Danse Russe

Well, the past week there wasn’t much practice in my religious practice, and today, a day largely devoted to the visit from consultant Peter Steinke, I haven’t done much either.  Unfortunately, when it comes to discipline, I”m often quite lazy.  In a question on my questionnaire (we all got to fill out different questionnaires) there was some question about what I thought a healthy congregation would look like. I wasn’t sure I could answer that, but it did make me think of what I want in a religion — and I thought of William Carlos Williams‘ poem, “Danse Russe,” whose words are as follows:

IF when my wife is sleeping
and the baby and Kathleen
are sleeping
and the sun is a flame-white disc
in silken mists
above shining trees,–
if I in my north room
dance naked, grotesquely
before my mirror
waving my shirt round my head
and singing softly to myself:
“I am lonely, lonely.
I was born to be lonely,
I am best so!”
If I admire my arms, my face,
my shoulders, flanks, buttocks
against the yellow drawn shades,– 

 Who shall say I am not

the happy genius of my household?

I’ve always loved this poem, for two reasons — the image of the somewhat portly Dr. Williams dancing to his own music in his north room (the room in the attic where he did his poetry work) has always amused me.  There is something wild and uninhibited and joyous about that image.  And joy, or some sort of celebration that is uninhibited, that somehow tricks the censor, seems something I want in a religious experience.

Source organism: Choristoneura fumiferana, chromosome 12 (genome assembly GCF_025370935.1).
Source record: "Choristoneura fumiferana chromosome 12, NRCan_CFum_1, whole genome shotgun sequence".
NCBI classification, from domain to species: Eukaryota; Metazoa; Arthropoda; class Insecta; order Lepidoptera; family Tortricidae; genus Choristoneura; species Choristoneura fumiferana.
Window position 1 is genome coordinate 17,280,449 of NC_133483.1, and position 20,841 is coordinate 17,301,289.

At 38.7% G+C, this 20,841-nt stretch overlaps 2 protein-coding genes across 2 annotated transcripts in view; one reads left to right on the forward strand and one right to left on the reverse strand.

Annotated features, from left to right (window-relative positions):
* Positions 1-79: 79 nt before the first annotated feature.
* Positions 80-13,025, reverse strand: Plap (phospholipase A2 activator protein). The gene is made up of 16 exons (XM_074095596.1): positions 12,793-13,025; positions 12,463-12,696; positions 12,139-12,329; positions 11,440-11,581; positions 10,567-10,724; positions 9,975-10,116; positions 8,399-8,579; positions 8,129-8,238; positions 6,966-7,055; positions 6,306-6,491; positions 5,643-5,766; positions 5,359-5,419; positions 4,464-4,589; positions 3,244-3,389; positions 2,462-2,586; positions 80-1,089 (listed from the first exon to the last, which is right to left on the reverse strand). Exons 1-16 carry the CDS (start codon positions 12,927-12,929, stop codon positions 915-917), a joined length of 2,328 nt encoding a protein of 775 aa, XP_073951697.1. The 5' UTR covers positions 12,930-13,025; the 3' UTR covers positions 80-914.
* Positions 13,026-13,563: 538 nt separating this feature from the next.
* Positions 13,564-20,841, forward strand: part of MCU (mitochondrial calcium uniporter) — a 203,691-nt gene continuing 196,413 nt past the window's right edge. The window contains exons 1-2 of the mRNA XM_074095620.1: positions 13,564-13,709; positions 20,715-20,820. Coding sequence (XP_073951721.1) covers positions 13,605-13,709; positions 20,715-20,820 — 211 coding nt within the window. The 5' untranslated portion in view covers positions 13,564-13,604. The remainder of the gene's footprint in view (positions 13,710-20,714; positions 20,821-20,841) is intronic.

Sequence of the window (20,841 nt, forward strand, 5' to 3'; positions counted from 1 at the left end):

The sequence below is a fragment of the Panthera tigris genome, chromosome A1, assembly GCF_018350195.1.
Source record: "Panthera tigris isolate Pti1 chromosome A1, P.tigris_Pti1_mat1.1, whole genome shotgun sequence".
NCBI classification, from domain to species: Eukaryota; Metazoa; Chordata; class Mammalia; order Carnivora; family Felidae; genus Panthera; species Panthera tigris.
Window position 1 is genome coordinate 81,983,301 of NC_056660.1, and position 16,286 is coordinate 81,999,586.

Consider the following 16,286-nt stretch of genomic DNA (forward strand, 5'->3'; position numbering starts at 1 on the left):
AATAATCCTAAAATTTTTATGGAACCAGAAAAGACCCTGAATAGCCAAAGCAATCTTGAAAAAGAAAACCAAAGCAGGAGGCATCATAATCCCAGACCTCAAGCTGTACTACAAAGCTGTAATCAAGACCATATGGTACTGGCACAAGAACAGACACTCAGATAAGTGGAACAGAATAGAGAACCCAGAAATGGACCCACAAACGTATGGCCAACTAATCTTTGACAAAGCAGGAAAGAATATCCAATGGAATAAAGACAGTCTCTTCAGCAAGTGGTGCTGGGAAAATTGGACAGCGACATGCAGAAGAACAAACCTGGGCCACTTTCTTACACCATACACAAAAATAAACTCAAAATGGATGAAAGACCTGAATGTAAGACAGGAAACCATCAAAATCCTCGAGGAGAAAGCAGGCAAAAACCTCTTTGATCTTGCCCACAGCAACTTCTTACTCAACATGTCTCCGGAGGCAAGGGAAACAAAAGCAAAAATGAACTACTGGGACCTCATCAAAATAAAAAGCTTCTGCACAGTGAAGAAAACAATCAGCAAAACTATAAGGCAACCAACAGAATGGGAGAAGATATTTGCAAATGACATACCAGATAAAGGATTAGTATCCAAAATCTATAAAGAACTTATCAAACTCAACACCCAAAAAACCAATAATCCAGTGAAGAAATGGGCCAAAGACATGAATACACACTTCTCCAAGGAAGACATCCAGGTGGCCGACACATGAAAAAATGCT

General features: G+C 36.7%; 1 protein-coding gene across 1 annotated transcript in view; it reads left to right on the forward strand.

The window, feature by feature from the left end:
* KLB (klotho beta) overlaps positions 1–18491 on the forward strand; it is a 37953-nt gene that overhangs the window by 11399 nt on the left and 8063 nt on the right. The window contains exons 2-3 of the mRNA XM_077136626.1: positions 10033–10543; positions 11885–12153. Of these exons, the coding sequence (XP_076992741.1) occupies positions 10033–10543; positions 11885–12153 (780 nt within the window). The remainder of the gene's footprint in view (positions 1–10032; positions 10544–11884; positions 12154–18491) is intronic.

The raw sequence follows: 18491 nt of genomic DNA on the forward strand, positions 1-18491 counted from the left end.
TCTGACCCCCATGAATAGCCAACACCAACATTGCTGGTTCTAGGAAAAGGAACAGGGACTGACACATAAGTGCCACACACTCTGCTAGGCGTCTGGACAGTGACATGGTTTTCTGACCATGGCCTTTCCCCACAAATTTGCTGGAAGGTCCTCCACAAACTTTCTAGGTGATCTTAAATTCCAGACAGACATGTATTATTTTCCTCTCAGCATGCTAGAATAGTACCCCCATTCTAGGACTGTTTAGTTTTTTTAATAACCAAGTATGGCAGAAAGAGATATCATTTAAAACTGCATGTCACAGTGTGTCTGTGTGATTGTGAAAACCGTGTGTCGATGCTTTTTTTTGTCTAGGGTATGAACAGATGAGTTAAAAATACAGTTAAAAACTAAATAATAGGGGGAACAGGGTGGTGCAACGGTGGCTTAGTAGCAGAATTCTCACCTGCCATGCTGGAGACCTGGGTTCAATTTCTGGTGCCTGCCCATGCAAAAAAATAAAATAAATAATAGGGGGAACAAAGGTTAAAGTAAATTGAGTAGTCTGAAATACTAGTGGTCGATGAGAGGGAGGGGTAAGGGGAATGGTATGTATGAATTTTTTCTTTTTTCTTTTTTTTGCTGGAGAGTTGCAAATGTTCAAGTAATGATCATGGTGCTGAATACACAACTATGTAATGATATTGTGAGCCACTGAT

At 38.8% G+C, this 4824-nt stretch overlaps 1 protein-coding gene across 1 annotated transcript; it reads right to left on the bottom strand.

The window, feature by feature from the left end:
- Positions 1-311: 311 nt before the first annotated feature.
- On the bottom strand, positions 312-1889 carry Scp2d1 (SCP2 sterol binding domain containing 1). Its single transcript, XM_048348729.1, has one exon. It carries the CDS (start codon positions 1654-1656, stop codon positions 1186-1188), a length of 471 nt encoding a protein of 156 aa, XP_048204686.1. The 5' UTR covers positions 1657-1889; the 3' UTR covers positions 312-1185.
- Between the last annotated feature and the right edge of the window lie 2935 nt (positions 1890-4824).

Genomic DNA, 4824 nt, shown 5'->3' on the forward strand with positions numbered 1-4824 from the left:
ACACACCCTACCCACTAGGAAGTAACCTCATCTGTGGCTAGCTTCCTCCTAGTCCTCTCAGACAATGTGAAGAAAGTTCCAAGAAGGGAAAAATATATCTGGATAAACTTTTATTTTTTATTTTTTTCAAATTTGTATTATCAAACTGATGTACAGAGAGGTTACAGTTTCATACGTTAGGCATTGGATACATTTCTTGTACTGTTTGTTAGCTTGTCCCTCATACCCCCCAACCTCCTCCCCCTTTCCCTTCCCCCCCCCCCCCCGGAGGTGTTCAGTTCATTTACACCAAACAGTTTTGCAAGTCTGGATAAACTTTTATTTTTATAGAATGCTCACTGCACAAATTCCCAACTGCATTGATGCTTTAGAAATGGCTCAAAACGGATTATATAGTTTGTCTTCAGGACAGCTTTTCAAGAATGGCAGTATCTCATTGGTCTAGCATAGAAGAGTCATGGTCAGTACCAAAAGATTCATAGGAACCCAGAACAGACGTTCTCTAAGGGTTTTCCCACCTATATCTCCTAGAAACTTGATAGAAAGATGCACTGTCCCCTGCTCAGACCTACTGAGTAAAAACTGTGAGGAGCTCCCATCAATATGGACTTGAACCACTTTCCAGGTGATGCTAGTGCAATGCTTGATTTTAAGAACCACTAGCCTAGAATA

I also love his statement within the poem that he is lonely, born to be lonely and best so.  After all, this is a guy who had friends and had family, but still felt very much apart, and for him, that apartness is something to be valued and cherished.  Our culture does not value loneliness and its importance for our soulfulness.  We want to deny loneliness, rather than live in that existential apartness.   And, for now, I”m getting my fair share of loneliness when I take time to devote to it, and I rather like it.  It does seem to me that when I am back in community, I’ll have to find some way to foster that alone time, even when I”m with other, for at some level, I too am lonely, was born to be lonely, and am best so. 


1 Response to “Danse Russe”

  1. 1 Carla
    November 30, 2010 at 10:50 am

    Thanks for this, sweetie. I understand your point about loneliness better in the context of the poem and your discussion of it here. Maybe I can be a little jealous of your loneliness, but as I said when we talked about it, introverts like me (and you) recharge our batteries when we are solo (contrasting with extroverts who recharge by energetically engaging with others). I’m closer to being an extrovert than I used to be — lobbying in Topeka helped a lot — so I can recharge both ways but still with an emphasis on the introvert side. And I think I get the loneliness/apartness you feel even when in community. It’s good to be part of our respective apartness as well as our togetherness.

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